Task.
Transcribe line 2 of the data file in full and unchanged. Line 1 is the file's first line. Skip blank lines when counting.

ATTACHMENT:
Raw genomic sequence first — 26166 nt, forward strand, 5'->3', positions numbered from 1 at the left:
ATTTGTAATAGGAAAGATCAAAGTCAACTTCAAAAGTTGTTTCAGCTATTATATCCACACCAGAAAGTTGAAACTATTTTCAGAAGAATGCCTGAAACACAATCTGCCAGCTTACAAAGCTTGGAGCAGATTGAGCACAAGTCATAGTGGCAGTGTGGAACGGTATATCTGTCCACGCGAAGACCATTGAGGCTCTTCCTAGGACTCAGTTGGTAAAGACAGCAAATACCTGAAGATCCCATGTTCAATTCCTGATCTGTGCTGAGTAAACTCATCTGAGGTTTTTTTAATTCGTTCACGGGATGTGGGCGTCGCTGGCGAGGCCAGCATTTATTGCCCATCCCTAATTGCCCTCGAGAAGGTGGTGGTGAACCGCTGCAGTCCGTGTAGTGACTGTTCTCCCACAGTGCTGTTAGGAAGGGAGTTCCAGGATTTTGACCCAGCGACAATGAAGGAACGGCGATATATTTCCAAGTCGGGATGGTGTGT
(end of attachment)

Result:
ATTTGTAATAGGAAAGATCAAAGTCAACTTCAAAAGTTGTTTCAGCTATTATATCCACACCAGAAAGTTGAAACTATTTTCAGAAGAATGCCTGAAACACAATCTGCCAGCTTACAAAGCTTGGAGCAGATTGAGCACAAGTCATAGTGGCAGTGTGGAACGGTATATCTGTCCACGCGAAGACCATTGAGGCTCTTCCTAGGACTCAGTTGGTAAAGACAGCAAATACCTGAAGATCCCATGTTCAATTCCTGATCTGTGCTGAGTAAACTCATCTGAGGTTTTTTTAATTCGTTCACGGGATGTGGGCGTCGCTGGCGAGGCCAGCATTTATTGCCCATCCCTAATTGCCCTCGAGAAGGTGGTGGTGAACCGCTGCAGTCCGTGTAGTGACTGTTCTCCCACAGTGCTGTTAGGAAGGGAGTTCCAGGATTTTGACCCAGCGACAATGAAGGAACGGCGATATATTTCCAAGTCGGGATGGTGTGT